The Everyday Advocate: Standing Up for Your Child with Autism
Known to audiences across the country from her regular appearances on The Dr. Phil Show, as well as national stints on Fox News, NPR, and Court TV Radio Television, Areva Martin is one of television’s most in-demand legal experts/analysts.
And Areva Martin will be a keynote at the USAAA 5th Annual World Conference in St. Louis, Missouri October 1-3.
A quotable authority on workplace, disability rights, education, custody and women’s issues, this accomplished and multi-award winning lawyer, syndicated columnist, author and public speaker is also quoted and or featured on the pages of publications ranging from the Los Angeles Daily Journal to Cookie Magazine to Redbook and the LA Times.
"Areva Martin is one of television’s most in-demand legal experts/analysts. Areva will be a keynote at the USAAA 5th Annual World Conference in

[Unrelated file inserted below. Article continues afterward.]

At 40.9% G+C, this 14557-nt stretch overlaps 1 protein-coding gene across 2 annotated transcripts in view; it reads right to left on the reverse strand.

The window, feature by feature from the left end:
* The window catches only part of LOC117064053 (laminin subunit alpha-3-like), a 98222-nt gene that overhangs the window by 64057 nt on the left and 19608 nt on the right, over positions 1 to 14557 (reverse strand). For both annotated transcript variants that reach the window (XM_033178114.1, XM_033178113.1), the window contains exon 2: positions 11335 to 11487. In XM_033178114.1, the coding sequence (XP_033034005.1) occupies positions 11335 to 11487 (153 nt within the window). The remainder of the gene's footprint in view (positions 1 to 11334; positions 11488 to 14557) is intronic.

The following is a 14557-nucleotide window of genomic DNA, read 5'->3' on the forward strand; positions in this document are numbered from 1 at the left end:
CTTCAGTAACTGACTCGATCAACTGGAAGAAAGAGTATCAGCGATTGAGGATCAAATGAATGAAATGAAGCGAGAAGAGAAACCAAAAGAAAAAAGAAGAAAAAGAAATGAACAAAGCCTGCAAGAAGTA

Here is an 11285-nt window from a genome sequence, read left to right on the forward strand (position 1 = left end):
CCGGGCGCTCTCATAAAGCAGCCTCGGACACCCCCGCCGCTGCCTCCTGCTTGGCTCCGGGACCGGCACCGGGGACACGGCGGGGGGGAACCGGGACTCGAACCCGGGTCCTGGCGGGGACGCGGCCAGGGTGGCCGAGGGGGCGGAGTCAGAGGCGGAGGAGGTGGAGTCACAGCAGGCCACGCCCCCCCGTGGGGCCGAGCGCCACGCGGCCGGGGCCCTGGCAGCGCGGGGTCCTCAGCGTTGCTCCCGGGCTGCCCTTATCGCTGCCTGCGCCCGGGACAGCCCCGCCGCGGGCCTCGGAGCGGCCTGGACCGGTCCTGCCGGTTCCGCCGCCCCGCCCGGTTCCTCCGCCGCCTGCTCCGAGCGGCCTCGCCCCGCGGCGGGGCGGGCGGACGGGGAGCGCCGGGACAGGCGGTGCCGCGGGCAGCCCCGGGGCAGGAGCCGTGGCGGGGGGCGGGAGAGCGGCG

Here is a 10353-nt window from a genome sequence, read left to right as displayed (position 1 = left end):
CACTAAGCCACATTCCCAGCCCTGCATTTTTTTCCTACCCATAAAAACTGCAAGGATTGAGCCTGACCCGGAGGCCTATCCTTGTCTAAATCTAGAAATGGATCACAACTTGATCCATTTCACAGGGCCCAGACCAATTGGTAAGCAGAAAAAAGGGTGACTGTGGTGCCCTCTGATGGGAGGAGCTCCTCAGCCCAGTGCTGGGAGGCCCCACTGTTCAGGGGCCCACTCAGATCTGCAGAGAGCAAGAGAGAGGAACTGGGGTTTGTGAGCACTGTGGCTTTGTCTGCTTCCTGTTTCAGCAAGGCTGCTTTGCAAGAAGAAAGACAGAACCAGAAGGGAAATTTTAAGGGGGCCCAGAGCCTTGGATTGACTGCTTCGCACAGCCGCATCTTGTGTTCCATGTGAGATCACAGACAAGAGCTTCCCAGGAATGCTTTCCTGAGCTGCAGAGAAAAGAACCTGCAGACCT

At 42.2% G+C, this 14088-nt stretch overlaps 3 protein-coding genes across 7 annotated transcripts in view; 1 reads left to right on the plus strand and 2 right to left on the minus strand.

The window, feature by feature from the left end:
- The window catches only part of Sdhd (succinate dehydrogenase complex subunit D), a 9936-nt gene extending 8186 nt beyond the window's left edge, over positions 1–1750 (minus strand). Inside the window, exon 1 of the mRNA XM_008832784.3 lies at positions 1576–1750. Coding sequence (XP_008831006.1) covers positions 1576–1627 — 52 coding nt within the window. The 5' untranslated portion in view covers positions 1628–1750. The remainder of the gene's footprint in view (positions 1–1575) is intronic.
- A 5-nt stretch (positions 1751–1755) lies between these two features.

St. Louis, Missouri October 1-3.
The founding and managing partner of Martin & Martin, LLP, Areva has built a reputation for ACTION. In addition to positioning her firm as one of the premier African-American female owned firms in LA, Areva has developed a multidisciplinary civil practice, which serves some of the nation’s top corporations, non-profit organizations, governmental entities and high net-worth individuals. She is also President and co-founder of Special Needs Network, Inc. (SNN), a non-profit launched specifically to support families with special needs children.
In addition to being a sought after legal expert, Areva is also an inspiring author. Her second book, The Everyday Advocate: Standing Up For Your Autistic Child, is available at Amazon through the USAAA recommended books site. Her first book, Journey to the Top, is a must-read for female professionals interested in achieving the ultimate career success.
Click here to view Dr. Phil interview with Areva Martin, Esq.
Click here for more information on the USAAA 5th annual World conference.
Click here to purchase Areva's new book, The Everyday Advocate, and other recommended books and DVDs by USAAA.
The Miracle Project: Be Miracle Minded
Vista Del Mar - The Miracle Project is a performing arts and song writing program for teens struggling with Autism and other social difficulties.